Education
Ph.D.      Bioengineering, University of Washington (2007)
B.S.        Physics, University of Utah (2001)
Postdoc  Molecular Physiology and Biophysics, University of Vermont (2013)


Overview: Myosin motor protein biophysics over multiple scales
Proteins are the biological machines of life, performing all the required functions of cells to facilitate cellular function and organismal performance. Proteins do not operate independently in living systems; instead, protein activity is coupled by network properties of the system. The motor protein myosin generates forces and movement at the molecular level in all muscles (and influences a lot of cytoskeletal dynamics too). While many biophysical studies of proteins focus on unitary protein activity, my research focuses on coordinated protein activity within interconnected networks across multiple biological scales—from molecules to cells and tissues. With a focus on muscle contraction and relaxation dynamics, studies in my laboratory integrate mathematical modeling, computational simulations, and experimental analyses to investigate myosin energetics, myosin regulation, and mechanisms of mechanical coupling that underlie contractility. By applying these techniques to a variety of healthy and diseased muscle preparations from multiple species, over multiple scales (proteins, cells, and tissues), we capitalize on functional diversity to better characterize the role of muscle in locomotion and heart disease.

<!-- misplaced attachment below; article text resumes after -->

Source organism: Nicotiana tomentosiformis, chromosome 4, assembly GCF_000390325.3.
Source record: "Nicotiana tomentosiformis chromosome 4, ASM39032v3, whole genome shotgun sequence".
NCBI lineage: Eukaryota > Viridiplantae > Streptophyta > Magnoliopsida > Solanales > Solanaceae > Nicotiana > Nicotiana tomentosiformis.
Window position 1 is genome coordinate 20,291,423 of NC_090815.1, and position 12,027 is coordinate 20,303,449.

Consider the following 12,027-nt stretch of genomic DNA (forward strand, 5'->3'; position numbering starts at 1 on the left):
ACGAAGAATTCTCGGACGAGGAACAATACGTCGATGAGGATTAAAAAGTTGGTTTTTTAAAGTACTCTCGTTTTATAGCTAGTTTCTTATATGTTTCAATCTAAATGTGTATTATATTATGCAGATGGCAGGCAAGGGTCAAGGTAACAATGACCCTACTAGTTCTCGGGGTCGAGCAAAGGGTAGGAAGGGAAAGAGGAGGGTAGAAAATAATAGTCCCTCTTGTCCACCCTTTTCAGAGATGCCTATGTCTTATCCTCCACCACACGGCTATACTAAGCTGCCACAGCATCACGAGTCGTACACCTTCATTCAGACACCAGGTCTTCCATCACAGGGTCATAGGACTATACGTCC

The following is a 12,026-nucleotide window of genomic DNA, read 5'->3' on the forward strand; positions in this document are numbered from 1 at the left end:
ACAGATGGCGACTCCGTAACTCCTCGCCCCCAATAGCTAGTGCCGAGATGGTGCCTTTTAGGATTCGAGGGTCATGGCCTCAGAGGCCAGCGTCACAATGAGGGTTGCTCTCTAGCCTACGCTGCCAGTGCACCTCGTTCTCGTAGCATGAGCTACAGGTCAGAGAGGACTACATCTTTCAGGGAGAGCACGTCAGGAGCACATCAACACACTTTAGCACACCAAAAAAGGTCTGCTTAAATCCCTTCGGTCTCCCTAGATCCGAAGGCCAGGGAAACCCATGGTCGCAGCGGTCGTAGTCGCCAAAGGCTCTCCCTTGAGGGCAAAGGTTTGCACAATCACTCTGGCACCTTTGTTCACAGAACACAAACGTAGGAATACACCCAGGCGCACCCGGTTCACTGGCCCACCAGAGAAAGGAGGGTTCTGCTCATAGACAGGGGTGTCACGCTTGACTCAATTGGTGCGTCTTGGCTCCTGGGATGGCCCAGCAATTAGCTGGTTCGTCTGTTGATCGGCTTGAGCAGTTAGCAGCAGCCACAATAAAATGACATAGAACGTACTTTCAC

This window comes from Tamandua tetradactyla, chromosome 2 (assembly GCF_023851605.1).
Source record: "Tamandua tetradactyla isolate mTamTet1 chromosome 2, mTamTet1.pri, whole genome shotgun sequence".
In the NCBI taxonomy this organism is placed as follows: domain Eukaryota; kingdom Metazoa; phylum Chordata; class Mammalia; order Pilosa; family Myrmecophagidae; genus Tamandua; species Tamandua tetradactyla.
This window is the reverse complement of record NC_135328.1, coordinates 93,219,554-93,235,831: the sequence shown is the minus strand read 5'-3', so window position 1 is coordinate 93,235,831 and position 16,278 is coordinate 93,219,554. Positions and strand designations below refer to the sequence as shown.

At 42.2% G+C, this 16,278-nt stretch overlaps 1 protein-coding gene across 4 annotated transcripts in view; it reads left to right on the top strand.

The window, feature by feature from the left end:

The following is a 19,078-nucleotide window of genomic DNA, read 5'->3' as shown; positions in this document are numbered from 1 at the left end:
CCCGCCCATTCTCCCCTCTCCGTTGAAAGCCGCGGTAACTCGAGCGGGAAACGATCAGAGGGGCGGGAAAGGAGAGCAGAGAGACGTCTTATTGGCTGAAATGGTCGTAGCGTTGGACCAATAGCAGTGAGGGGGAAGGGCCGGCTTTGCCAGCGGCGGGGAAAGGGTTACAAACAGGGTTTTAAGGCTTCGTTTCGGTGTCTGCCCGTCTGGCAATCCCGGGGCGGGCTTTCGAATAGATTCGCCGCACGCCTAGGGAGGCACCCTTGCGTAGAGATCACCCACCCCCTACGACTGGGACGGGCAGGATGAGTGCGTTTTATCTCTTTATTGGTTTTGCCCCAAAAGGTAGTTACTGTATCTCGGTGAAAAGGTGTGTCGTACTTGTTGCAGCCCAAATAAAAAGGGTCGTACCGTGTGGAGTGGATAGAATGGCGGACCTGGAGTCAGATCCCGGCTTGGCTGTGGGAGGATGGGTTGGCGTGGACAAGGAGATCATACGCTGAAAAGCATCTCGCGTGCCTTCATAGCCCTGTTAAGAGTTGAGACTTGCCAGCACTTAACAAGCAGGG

Fun with fruit flies and mammalian
skeletal muscle at Argonne National Labs
in 2008.  Photo credit: Mark S. Miller